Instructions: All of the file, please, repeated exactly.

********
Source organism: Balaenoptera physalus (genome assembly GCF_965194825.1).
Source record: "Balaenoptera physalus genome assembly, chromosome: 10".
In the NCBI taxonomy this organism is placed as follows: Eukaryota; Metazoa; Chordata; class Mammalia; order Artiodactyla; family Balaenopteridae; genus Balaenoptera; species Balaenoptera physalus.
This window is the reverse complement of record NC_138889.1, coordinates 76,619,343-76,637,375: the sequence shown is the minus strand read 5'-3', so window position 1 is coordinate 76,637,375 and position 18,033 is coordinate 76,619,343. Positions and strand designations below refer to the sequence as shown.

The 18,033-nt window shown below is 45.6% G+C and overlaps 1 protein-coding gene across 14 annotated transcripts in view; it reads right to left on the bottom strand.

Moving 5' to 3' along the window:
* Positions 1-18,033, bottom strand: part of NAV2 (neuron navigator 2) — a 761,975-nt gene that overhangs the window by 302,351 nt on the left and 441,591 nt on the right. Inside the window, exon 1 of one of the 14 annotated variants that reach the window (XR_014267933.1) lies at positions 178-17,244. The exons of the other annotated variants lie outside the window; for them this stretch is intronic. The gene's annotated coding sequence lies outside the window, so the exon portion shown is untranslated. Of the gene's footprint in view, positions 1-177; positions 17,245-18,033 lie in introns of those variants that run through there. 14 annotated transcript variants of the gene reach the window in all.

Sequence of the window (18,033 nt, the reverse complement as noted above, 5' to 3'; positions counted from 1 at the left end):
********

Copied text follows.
Source organism: Balaenoptera physalus (genome assembly GCF_965194825.1).
Source record: "Balaenoptera physalus genome assembly, chromosome: 10".
In the NCBI taxonomy this organism is placed as follows: Eukaryota; Metazoa; Chordata; class Mammalia; order Artiodactyla; family Balaenopteridae; genus Balaenoptera; species Balaenoptera physalus.
This window is the reverse complement of record NC_138889.1, coordinates 76,619,343-76,637,375: the sequence shown is the minus strand read 5'-3', so window position 1 is coordinate 76,637,375 and position 18,033 is coordinate 76,619,343. Positions and strand designations below refer to the sequence as shown.

The 18,033-nt window shown below is 45.6% G+C and overlaps 1 protein-coding gene across 14 annotated transcripts in view; it reads right to left on the bottom strand.

Moving 5' to 3' along the window:
* Positions 1-18,033, bottom strand: part of NAV2 (neuron navigator 2) — a 761,975-nt gene that overhangs the window by 302,351 nt on the left and 441,591 nt on the right. Inside the window, exon 1 of one of the 14 annotated variants that reach the window (XR_014267933.1) lies at positions 178-17,244. The exons of the other annotated variants lie outside the window; for them this stretch is intronic. The gene's annotated coding sequence lies outside the window, so the exon portion shown is untranslated. Of the gene's footprint in view, positions 1-177; positions 17,245-18,033 lie in introns of those variants that run through there. 14 annotated transcript variants of the gene reach the window in all.

Sequence of the window (18,033 nt, the reverse complement as noted above, 5' to 3'; positions counted from 1 at the left end):